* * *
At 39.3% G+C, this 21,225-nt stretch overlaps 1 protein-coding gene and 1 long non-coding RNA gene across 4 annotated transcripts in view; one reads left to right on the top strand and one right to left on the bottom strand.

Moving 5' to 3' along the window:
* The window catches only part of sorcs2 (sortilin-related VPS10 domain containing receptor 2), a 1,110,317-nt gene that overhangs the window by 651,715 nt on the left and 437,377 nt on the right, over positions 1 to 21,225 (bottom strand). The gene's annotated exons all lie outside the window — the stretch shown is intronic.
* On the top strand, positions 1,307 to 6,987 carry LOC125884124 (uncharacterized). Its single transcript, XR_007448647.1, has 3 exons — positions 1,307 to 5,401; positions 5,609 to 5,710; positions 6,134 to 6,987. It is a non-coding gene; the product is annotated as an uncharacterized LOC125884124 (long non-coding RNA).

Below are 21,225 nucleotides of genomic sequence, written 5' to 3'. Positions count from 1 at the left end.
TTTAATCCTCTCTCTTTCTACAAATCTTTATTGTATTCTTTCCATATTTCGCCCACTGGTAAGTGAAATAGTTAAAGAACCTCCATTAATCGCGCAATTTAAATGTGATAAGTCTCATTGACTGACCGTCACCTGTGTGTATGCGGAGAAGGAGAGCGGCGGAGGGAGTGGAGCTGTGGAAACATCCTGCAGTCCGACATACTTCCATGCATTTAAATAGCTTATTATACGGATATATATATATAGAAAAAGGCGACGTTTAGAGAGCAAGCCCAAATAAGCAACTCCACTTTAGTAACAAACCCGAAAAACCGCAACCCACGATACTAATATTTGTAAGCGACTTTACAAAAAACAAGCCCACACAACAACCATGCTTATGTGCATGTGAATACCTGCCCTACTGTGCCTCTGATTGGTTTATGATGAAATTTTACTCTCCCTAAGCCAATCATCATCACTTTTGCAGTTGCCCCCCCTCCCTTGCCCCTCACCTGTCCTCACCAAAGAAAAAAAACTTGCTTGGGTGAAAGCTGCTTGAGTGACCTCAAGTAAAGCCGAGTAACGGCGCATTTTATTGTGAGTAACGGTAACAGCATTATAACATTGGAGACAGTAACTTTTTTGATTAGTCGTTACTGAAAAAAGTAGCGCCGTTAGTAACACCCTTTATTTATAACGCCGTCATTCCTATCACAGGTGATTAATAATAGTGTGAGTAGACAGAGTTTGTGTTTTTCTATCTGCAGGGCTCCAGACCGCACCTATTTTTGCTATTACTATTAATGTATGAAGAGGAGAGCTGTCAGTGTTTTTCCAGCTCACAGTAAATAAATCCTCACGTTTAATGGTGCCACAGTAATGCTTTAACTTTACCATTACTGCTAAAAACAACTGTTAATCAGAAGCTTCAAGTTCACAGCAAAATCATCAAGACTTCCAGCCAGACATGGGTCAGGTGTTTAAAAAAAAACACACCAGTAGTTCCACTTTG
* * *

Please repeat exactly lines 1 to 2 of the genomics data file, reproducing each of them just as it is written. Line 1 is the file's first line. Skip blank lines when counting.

At 39.3% G+C, this 21,225-nt stretch overlaps 1 protein-coding gene and 1 long non-coding RNA gene across 4 annotated transcripts in view; one reads left to right on the top strand and one right to left on the bottom strand.

Moving 5' to 3' along the window: